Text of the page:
Every year Yale publishes an Environmental Performance Index, also known as EPI. This report ranks countries all over the world from the most environmentally friendly to the least. Countries are compared to established international standards as well as each other and given a score out of 100. Yale’s EPI focuses on the protection of human health and ecosystems and divides these issues into numerous subcategories. According to the report, almost all countries have improved their EPI score over the last decade, but the latest report done in 2016 places these five countries above the rest.
Finland ranked the highest with a score of 90.68 out of 100. The report attributes this to Finland’s “societal commitment to achieve a carbon-neutral society that does not exceed nature’s carrying capacity by 2050.” Finland already uses renewable energy to produce two-thirds of its electricity and has plans to improve even more by 2020. Finland gives travelers a great opportunity to enjoy some of the most pristine wilderness Europe has to offer. For example, Lakeland is Europe’s largest lake area with thousands of lakes and some of the cleanest waters in the world. These lakes offer opportunities to kayak, cruise or sail. Finland is also home to roughly 1,500 wild brown bears. Tours in Eastern Finland forests run through April and September and provide photographers and nature enthusiasts the opportunity to see these bears in their natural habitat.
2. Iceland Iceland came in second with a score of 90.51 and is a leader in renewable energy. According to the EPI, 87 percent of Iceland’s heating and hot water comes from geothermal energy, energy harnessed from heat below the Earth’s surface. The same geothermal heat is also used to heat Iceland’s natural hot springs and geothermal pools that can be found from luxury spas to quiet camping grounds. Many spas with geothermal pools also offer tours of Iceland’s glaciers, mountains and wilderness.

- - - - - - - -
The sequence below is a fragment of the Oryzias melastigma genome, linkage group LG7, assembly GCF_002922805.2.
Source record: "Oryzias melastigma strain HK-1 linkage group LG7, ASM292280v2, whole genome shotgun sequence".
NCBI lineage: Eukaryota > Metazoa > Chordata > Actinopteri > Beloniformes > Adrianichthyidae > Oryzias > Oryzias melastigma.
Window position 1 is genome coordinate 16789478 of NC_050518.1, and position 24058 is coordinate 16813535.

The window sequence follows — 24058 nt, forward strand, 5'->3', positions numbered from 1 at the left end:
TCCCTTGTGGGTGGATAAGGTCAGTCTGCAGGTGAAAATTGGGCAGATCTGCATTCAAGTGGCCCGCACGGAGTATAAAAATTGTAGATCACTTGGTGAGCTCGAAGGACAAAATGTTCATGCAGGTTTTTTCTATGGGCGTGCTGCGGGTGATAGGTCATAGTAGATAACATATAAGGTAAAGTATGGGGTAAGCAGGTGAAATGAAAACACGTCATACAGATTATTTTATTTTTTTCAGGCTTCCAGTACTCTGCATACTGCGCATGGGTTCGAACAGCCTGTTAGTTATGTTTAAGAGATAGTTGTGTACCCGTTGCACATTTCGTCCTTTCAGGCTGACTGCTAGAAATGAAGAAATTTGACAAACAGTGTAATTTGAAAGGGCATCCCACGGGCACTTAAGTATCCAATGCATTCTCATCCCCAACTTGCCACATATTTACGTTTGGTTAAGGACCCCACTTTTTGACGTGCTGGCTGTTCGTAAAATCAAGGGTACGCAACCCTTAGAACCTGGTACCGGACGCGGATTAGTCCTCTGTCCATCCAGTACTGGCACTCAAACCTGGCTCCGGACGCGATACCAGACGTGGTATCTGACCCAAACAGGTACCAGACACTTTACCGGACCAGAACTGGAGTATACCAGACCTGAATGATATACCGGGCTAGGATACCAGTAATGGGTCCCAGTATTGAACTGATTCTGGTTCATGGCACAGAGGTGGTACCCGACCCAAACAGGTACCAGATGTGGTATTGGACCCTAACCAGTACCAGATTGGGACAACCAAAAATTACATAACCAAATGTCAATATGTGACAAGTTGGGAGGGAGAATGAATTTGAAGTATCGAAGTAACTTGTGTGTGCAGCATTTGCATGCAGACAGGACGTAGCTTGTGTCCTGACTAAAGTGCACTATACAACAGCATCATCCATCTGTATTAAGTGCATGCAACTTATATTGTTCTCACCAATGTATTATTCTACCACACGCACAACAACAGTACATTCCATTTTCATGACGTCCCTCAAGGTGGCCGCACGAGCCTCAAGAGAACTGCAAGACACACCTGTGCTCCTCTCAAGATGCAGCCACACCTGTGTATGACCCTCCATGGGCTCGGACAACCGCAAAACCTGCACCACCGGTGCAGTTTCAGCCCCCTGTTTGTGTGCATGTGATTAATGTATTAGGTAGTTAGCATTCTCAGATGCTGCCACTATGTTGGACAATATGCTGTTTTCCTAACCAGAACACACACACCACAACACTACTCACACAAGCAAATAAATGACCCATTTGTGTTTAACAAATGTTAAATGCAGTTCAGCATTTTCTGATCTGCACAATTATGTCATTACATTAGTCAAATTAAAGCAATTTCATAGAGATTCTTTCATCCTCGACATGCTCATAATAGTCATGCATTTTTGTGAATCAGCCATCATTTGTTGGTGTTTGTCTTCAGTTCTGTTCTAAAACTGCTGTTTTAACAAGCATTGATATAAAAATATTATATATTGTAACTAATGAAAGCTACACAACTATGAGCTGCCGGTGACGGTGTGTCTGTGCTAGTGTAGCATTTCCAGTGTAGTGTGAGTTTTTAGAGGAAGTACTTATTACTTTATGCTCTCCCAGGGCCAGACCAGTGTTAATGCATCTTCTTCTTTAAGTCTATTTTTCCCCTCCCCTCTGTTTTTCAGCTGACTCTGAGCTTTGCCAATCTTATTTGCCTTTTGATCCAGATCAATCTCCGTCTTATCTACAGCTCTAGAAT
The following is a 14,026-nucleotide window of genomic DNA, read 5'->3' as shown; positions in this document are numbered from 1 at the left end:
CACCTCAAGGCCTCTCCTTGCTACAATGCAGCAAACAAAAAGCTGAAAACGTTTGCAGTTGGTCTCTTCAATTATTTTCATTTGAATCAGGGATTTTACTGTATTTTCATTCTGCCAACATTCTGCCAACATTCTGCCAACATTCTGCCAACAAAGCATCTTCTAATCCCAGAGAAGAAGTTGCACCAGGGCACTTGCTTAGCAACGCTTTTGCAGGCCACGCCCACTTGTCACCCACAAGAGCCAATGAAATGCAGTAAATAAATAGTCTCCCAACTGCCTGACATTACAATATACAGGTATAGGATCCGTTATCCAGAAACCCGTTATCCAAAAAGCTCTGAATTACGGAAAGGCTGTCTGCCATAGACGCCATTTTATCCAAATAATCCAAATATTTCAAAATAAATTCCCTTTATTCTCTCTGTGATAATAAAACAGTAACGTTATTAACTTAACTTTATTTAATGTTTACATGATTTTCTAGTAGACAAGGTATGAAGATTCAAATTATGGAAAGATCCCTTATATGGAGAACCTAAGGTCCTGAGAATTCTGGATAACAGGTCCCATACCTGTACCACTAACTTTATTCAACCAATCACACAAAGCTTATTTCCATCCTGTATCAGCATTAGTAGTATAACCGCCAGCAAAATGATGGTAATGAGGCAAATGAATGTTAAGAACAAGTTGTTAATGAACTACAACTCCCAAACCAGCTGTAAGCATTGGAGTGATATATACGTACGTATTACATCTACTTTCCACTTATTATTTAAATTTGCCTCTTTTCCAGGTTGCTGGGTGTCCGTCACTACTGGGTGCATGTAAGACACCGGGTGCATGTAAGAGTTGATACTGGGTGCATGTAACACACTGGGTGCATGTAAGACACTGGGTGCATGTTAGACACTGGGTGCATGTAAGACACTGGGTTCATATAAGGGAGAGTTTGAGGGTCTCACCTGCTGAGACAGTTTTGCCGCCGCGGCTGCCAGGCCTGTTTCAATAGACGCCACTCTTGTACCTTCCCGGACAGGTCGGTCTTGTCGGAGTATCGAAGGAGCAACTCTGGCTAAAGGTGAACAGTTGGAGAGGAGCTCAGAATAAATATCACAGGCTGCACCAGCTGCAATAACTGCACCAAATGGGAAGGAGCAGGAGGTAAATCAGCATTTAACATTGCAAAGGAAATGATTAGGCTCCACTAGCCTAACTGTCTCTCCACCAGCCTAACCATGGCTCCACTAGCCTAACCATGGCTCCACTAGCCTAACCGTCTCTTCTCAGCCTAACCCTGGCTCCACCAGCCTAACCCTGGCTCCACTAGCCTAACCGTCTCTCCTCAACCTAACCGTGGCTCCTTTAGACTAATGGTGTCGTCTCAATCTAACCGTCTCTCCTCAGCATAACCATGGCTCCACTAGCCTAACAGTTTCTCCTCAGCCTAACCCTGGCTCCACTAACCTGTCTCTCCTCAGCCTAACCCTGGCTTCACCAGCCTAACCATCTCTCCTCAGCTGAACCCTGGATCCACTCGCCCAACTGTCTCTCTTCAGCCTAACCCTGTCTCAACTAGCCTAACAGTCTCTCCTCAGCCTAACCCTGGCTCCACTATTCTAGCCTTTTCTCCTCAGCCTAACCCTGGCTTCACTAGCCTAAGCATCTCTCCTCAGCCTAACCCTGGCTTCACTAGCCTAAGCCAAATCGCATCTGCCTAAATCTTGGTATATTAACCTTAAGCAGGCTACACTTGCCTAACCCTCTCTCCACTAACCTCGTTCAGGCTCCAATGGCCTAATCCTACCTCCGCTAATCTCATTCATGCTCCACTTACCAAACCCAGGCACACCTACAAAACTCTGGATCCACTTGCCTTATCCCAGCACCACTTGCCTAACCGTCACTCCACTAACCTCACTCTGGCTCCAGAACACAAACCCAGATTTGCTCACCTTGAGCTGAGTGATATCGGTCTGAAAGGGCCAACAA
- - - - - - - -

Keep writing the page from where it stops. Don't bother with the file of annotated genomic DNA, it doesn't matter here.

The third country on Yale’s list is Sweden, which received a score of 90.43. Sweden utilizes multiple methods of cleaner energy such as nuclear power, bio-energy, fuel cells, solar energy and wave power. Sweden is covered in 29 beautiful national parks reaching all the way up to the Arctic Circle. It is also the second country to implement a system of eco-tourism, a way to visit Sweden while conserving and respecting local wildlife and communities. These tours include activities like dogsledding, skiing, safaris, rafting and kayaking.
Aside from being named the happiest country in the world according to the UN’s World Happiness Report in 2016, Denmark is also the fourth most environmentally friendly country with an EPI score of 89.21. 20 percent of Denmark’s energy already comes from renewable sources and the government plans to end the use of fossil fuels completely by 2050. A big part of Denmark’s sustainable living is the bicycle culture. Many people use bikes to commute and visitors are encouraged to use bicycles as well. In Copenhagen alone there are over 240 miles of bike paths as well as bike rentals, tours and bridges. Copenhagen also has green rooftops, zoos, palaces, amusement parks and opportunities to swim in the harbor.
With a score of 88.98, Slovenia is fifth on the list. Approximately 60 percent of the country is covered with forests and wilderness rich in biodiversity. One-tenth of Slovenia is also protected under natural conservation laws giving it some of the most well preserved habitats in the world. This country is also home to 140 rare plant and animal species. Slovenia offers lakes, mountains, hills, caves, rivers and waterfalls to visit and enjoy its natural beauty.